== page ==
How do families fit in when mental health patients come to the ED seeking help for the suicidal thoughts, the voices, the depression that plague them?

First of all, right out of the gate, family can be invaluable in providing information that the mental health patient cannot or will not give up themselves. 

Some patients are simply too distraught, too disorganized and too psychotic to give any meaningful narrative of how and why they showed up. They are too preoccupied with seeing dead people to speak with live people. They are too deeply focused on themselves and their pain to turn their focus outward on the doctor who is asking what seems like an endless stream of silly questions. 

I can’t make a meaningful diagnosis or recommend anything helpful to an ED attending physician if I have incomplete information. This is why my consult procedure more often than not involves making at least one phone call after I finish the patient interview. A spouse can give me insight into this new-onset psychosis in a seventy year old. Mother knows best when separating acting out from mental disturbance in a six year old. A father has a different perspective on a teenager’s angst than a mother does. 

Families can be calming in times of crisis. 

The ED is a scary place, full of hustle and bustle and lights and portable x-ray machines and lab techs and white-coated scary people. Having one’s clothes and valuables taken away, given air-conditioned scrubs to don, and being placed on a gurney and told to stay there and not move can be very uncomfortable and downright upsetting to a person who is already panicking and contemplating suicide. 

A family member at the bedside, when allowed and appropriate, can be better than Q 4 hour injections of Haldol and Ativan any day. A kind word from mom, a firm hand from dad, or confirmation from a spouse that everything will be okay are balms for the raw nerves and grating irritation that is the emergency department. 

Now, you know as well as I do that this is not always the case. Supportive, loving families are wonderful and helpful in the ED, but there are other times that having family members in the vicinity of the mental health patient is nothing but trouble. Sometimes, it can be a disaster.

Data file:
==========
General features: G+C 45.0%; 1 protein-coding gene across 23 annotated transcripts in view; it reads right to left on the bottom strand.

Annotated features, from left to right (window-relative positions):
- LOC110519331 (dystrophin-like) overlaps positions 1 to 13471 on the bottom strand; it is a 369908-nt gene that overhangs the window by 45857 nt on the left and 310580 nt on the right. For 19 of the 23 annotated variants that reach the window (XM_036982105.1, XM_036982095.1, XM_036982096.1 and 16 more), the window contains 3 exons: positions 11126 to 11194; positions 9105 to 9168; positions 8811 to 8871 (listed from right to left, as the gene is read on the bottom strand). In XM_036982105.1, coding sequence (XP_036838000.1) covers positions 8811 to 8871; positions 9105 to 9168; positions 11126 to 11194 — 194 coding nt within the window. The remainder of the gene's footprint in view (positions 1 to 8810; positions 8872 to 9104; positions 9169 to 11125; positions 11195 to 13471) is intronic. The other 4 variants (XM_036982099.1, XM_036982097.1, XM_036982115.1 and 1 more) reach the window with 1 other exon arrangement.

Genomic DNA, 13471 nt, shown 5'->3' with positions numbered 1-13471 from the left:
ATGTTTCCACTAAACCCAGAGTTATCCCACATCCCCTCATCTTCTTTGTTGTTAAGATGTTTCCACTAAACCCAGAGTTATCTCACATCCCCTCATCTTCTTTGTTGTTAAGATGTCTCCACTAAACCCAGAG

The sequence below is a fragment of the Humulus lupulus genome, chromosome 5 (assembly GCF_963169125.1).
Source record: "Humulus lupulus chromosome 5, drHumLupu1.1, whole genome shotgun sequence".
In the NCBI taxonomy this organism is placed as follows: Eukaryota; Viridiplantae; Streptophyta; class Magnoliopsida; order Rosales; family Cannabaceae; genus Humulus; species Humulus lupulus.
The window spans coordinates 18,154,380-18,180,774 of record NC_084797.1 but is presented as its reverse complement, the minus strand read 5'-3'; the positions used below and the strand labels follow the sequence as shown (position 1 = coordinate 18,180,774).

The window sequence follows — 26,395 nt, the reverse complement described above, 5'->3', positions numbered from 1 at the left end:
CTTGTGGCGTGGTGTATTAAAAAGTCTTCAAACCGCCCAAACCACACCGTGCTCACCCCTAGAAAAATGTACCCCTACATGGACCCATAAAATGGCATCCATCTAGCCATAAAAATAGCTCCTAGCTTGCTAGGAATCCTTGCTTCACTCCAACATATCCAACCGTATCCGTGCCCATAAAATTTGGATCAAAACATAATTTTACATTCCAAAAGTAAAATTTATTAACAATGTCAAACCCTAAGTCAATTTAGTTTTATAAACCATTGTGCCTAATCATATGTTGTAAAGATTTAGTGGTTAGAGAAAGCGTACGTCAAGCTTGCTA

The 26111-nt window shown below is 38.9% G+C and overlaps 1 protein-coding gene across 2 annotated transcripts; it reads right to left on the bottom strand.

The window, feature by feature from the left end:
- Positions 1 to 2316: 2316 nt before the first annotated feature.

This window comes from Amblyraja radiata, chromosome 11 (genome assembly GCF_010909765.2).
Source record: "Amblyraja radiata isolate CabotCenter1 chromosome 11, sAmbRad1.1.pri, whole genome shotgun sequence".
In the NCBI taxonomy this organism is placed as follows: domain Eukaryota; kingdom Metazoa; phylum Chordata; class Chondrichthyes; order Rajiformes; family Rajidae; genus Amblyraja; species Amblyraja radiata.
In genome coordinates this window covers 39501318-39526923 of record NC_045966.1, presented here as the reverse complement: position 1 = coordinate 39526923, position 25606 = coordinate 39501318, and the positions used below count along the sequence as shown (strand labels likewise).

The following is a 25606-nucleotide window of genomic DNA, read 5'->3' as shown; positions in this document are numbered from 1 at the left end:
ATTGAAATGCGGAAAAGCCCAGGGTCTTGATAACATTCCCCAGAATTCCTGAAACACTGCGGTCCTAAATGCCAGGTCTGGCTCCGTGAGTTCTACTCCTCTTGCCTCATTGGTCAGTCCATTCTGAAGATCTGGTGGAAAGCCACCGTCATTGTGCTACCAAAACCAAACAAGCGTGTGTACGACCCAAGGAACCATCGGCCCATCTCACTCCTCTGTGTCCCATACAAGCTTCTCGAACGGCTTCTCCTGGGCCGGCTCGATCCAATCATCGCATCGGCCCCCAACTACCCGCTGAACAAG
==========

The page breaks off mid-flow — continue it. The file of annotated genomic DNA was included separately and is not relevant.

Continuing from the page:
Take for example the nine year old who presents with abdominal pain. Workup is negative. There is nothing “wrong” physically with the child, but the ED doc, rightly so, feels one of those gut checks that tells her to go further. The child is anxious, fearful, more so than would be expected in a normal ED encounter for belly pain. She is anxious, scans the room, cowers and shrinks away when touched. She has a couple of bruises, incidental findings on an otherwise completely normal physical examination. 

The doc calls for a mental health evaluation and a social work consult. During this process, the child’s father, nowhere to be found on initial presentation, shows up at the triage desk demanding to see little Suzy. He is big, scary, belligerent and smells strongly of alcohol. He demands that she be released and says that he is taking her home. There’s nothing wrong with her, he insists, a little too forcefully. 

You know where this is headed. Social services, psychiatry and child advocacy get involved as afternoon turns to evening to night and shift change in the ED comes and goes. This little child, who came in complaining  of belly pain, has a pain in her heart and an injury to her soul that her abusive father does not want made public in this place of healing. While a sanctuary to the abused little girl, the ED points an accusing finger squarely at the man who is the abuser. He knows, even in his intoxicated state, what it will mean if this history sees the light of day. So does the ED staff, who are charged with keeping the child safe.